What is it?
The oral dose is 1–1.5 g (15–25 mg/kg) 2–3 times per day. I.V. dosage is typically 0.5–1 g by slow injection three times per day. Alternatively, the initial dose can be followed by an infusion of 25 – 50 mg/kg over 24 h. Dosing should be reduced to 5–10 mg kg IV in patients with renal failure.
The Lancet & Elsevier for the diagram of TXA interaction with respect to tissue injury
http://www.thelancet.com/pdfs/journals/lancet/PIIS0140-6736(10)60939-7.pdf - Dr Jerrold Levy (@JerroldLevy)
TXA is used to treat or prevent excessive blood loss from trauma, surgery, and in various conditions including hAemophilia and heavy menstrual bleeding.
Dr. David Lyness
Synth. derivative of the AA, lysine and binds the 5 lysine binding sites on plasminogen.
This inhibits plasmin formation and displaces plasminogen from the fibrin surface.
Directly inhibit plasmin and partially inhibit fibrinogenolysis at higher concentrations.
Exerts an anti-inflammatory effect (by inhibiting plasmin-mediated activation of complement, monocytes, and neutrophils) and may improve platelet function in certain circumstances.
- No evidence for UGI bleeds
- Is used extensively in orthopaedic operations
- Reversal of drug-induced bleeding, like with dabigatran, rivaroxaban and LMWH's
- May improve platelet function and sometimes used post-cardiac surgery with such induced blood loss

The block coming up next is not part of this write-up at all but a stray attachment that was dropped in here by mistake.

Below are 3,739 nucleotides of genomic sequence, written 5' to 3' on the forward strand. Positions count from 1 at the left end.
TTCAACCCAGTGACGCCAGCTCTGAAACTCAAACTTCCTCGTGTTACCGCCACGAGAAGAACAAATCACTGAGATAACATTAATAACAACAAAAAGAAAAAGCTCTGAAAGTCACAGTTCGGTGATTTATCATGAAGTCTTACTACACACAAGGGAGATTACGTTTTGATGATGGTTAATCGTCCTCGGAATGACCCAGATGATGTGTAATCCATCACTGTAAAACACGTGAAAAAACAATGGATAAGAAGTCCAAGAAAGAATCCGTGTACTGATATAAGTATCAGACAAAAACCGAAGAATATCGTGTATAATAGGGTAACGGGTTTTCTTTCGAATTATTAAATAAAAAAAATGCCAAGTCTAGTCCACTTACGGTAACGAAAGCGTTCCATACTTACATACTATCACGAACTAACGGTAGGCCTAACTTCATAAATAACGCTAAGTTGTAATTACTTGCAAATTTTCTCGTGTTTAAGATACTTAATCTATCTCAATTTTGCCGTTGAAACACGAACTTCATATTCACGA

- Oral surgery, by inhibiting fibrinolytic enzymes in saliva. MW or IV.
- ObGy - menorrhagia & new study is looking at PPH uses.
- Is used in cardiac surgery for blood loss
- Urology uses for haematuria, but can result in urinary clot retention
- Current studies looking into haemoptysis use - due to tPA action seen at pulmonary endothelium
- Liver/ENT/Max-Fax are currently awaiting cochrane review pubs.
- CRASH-2 & MATTERs trials show use in trauma patients - improving survival - it is hard to know how to translate findings --> surgery
Tranexamic acid may act as a competitive inhibitor of the central nervous system neurotransmitter GABA and it may also cause cerebral vasoconstriction and ischaemia.
Inhibits plasmin formation & displaces plasminogen, therefore preventing clot lysis.
Caution in those with renal failure
Caution in the elderly WRT dose & ?clot-risk
It has been hard to quantify actual risk of
thromboembolic events in those given
TXA. It is likely that a very large RCT
would be needed to power such
Lack of evidence on optimal dosing regime
Acute traumatic coagulopathy is better
defined now, and so it is hard to
translate this into a
surgical population outside CRASH-2
and the MATTERs trial.
Used with the intention of preventing bleeding
with good evidence in trauma and some good
evidence in some surgeries in reducing TRANSFUSION.
Blood transfusions are risky treatments and it is best to prevent them. Could TXA help with this?
Essential medication from WHO
Further work to be done on Cryoprecipitate (a rich source of fibrinogen)
+ TXA in bleeding/trauma patients.
Simplistically considered the opposite of tPA (alteplase)